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Skellig Michael


     A voyage to the Skellig Islands, a pair of splintered rock pinnacles that have served for centuries as a haven from the rough Irish seas for humans and birds alike, is one of the most exhilarating and inspiring trips you can make in Ireland—jutting abruptly from the sea like shark teeth, the islands beckon visitors from nearly 8 miles off the Iveragh Peninsula.

     The Skelligs are two massive slate and sandstone rocks, but they are more than just masses of natural rubble—both islands are important nature reserves, serving as bird sanctuaries that are home to populations of a number of seabirds, including Gannet, Atlantic Puffin, Kittiwake, Fulmar, Razorbill, and Storm Petrels.

     Little Skellig, the smaller of the two, does not allow visitors but your boat driver will get you close enough to view the spectacle of over fifty thousand Gannets soaring above the guano capped peaks of the rock—the largest such community in Europe.

     Great Skellig, or Skellig Michael, is also an important nature reserve but it is most renowned for the 6th century monastic ruins found at its 700 foot high summit—the impressive ruins of the Celtic monastery garnered the island UNESCO World Heritage Site honors in 1996.

     Once you land on Skellig Michael, a feat sure to get your heart racing—imagine leaping off a boat as it rises and dips with the action of the waves onto a set of stone stairs clinging to the side of a concrete pier—begin exploring the island by following the paved path approximately a half-mile to the base of the 1,000 year old steps. Take a deep breath, gather your camera, and set off on the steep uphill climb—the vertigo-inducing stone steps numbering in the 600’s take the hiker past sheer cliffs, unique vegetation, and nesting birds in season (thousands of puffins nest from early spring to August)—a word of caution, this hike is not to be taken lightly, just one day after our visit, a middle-aged American woman fell to her death in the very same spot as an elderly American gentleman earlier in the year. Our hearts go out to the family and friends of those intrepid travelers.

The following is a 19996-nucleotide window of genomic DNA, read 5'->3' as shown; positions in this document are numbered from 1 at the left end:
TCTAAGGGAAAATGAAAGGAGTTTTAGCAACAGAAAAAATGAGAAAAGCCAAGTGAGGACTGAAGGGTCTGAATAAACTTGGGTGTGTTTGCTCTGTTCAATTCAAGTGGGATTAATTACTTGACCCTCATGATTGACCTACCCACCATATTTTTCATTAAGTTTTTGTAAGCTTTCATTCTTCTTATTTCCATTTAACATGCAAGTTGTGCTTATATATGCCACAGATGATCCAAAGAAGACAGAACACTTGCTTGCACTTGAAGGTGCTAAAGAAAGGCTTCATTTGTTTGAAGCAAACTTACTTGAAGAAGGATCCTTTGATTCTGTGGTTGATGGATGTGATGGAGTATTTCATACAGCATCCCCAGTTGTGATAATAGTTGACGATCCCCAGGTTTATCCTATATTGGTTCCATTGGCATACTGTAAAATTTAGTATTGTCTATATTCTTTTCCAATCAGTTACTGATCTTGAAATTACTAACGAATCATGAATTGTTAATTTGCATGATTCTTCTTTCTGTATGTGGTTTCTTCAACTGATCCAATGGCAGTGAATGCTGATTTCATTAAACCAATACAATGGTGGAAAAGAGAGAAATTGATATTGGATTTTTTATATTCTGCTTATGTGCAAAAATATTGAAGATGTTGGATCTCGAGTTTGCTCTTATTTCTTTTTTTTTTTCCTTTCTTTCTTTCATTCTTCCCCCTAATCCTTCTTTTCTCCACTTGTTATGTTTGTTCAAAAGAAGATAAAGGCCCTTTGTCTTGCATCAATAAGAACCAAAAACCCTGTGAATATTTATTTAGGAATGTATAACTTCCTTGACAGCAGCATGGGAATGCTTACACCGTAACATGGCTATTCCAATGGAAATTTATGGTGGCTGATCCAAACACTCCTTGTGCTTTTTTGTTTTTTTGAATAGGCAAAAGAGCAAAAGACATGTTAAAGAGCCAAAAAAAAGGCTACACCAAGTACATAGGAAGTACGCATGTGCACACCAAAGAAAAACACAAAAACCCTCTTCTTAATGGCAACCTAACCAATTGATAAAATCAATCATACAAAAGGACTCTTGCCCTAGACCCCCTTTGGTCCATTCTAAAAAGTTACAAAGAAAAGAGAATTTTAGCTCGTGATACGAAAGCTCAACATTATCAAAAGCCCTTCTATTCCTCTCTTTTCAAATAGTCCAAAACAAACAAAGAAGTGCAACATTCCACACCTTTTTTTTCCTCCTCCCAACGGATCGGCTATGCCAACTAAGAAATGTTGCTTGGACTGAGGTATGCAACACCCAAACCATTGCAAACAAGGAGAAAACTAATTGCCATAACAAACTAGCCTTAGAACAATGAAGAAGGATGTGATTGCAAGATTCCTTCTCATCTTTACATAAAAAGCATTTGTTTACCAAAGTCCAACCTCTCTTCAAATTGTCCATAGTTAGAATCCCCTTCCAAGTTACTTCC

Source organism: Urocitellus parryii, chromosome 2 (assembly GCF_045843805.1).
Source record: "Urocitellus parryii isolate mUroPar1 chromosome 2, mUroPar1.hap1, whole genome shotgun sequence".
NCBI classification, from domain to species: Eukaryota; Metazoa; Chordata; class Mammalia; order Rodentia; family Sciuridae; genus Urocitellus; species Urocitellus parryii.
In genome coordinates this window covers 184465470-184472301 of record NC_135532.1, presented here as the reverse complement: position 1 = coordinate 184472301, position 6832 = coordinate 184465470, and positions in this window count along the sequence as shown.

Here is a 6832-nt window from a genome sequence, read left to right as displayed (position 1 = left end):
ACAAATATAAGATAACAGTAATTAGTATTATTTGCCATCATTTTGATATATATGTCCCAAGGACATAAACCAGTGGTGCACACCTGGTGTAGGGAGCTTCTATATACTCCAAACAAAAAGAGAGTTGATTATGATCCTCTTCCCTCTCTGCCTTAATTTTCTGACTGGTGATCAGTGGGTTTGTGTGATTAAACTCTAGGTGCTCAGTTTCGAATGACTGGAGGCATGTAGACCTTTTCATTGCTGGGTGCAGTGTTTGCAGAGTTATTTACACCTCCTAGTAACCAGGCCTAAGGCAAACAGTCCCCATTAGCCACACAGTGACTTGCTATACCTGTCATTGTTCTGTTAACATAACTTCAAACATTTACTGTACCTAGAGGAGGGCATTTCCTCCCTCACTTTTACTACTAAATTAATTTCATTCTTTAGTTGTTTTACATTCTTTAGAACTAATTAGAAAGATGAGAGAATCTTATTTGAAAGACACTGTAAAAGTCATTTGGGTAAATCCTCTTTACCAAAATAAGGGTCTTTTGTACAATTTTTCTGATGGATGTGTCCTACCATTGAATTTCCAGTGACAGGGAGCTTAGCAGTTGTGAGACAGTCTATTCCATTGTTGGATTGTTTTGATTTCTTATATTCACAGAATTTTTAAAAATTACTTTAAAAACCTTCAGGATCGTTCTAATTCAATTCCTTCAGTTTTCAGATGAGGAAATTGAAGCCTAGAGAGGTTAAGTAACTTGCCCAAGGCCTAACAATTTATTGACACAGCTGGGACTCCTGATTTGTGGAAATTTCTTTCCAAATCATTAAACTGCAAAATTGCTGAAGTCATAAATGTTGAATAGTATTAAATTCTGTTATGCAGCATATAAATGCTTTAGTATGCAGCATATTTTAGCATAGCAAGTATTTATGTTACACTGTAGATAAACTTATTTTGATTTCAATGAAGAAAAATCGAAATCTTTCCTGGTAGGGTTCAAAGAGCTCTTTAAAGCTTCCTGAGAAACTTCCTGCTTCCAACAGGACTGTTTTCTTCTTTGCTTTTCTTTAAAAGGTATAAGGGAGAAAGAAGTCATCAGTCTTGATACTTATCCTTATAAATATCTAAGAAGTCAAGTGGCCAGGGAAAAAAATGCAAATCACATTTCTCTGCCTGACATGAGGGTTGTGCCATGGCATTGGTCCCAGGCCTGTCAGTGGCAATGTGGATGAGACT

The southern approach to the monastery boasts over 500 steps to the summit, culiminating in a steep climb up Christ's Saddle—a clutch of soil between two main peaks. Upon reaching the 715-ft summit of Skellig Michael, you will be rewarded with an intimate look at the sixth-century beehive huts and tiny oratory chapels of the monks—the compact, incredibly well-preserved monastery reflects the ingenuity and devotion of its early Christian inhabitants. You are free to walk into and around the beehive huts, which served as the monks’ homes for nearly 1300 years, and the chapel and refectory—daytrippers generally have two hours to explore the island, so mind the time. One could easily spend hours admiring the ruins, high crosses, and spectacular coastal views from the summit, but alas, the boatman calls and we must return to the quay—simply return via the same path and prepare for the thrilling return across the Atlantic.


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